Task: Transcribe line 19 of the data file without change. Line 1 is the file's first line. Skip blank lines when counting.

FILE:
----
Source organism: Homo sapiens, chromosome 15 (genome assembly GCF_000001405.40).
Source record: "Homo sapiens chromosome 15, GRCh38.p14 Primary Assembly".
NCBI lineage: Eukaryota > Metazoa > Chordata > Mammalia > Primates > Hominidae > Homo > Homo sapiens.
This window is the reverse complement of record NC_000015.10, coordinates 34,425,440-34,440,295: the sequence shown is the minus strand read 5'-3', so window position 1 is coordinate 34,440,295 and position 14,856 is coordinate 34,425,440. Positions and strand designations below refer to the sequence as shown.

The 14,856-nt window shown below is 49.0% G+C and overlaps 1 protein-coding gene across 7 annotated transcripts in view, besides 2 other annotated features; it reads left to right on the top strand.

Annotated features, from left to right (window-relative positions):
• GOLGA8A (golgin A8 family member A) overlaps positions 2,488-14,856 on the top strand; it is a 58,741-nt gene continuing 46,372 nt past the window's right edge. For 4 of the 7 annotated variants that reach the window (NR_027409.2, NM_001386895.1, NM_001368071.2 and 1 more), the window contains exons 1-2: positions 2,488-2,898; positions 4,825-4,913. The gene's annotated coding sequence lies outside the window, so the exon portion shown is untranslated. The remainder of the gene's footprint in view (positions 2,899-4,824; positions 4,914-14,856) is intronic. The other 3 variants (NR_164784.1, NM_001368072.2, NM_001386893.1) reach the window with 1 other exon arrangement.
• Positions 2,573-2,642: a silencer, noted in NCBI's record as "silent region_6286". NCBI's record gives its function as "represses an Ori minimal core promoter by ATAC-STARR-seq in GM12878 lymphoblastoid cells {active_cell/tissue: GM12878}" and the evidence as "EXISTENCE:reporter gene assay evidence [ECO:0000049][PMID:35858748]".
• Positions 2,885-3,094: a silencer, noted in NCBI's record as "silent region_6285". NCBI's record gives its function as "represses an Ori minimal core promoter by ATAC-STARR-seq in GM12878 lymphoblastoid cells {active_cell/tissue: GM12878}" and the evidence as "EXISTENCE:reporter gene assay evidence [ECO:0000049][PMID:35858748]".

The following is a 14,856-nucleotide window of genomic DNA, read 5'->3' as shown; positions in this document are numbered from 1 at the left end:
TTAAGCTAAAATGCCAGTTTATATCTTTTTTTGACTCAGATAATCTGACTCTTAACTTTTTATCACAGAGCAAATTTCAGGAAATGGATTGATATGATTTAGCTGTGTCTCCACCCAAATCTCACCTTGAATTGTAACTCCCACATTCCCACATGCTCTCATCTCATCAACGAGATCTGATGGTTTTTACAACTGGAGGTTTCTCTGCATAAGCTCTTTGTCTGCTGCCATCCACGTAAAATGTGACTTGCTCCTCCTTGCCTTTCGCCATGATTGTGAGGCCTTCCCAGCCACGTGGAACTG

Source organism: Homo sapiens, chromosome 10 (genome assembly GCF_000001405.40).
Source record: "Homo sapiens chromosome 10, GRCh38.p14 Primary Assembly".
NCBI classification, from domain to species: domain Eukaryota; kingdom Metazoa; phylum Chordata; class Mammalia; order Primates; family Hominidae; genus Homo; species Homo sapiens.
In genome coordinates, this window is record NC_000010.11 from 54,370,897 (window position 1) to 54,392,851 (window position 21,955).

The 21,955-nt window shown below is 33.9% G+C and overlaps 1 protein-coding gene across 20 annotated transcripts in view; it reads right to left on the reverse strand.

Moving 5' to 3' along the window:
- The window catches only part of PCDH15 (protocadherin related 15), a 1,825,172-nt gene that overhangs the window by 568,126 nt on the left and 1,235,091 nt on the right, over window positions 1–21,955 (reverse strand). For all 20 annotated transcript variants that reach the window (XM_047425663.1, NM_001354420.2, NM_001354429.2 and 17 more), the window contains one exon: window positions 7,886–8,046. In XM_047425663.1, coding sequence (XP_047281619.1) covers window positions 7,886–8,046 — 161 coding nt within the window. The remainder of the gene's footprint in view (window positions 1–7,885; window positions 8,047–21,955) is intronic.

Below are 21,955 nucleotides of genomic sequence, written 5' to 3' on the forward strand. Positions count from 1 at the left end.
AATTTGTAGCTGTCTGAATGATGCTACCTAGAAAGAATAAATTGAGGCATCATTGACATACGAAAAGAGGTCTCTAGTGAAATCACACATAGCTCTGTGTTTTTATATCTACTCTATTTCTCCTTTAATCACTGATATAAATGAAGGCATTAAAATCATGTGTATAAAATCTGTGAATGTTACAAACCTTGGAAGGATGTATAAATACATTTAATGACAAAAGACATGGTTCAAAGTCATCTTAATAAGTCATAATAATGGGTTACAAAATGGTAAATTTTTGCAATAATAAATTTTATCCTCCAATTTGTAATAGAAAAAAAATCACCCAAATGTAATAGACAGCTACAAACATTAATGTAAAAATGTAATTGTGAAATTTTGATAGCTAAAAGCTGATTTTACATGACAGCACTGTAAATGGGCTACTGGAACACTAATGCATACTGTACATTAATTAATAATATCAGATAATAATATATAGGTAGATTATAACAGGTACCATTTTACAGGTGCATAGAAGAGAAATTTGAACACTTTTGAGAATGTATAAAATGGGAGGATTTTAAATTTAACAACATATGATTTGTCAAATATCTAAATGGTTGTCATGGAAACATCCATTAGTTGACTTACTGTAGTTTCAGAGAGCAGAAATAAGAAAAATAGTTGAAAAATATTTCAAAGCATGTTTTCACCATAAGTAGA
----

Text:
Below are 21,955 nucleotides of genomic sequence, written 5' to 3' on the forward strand. Positions count from 1 at the left end.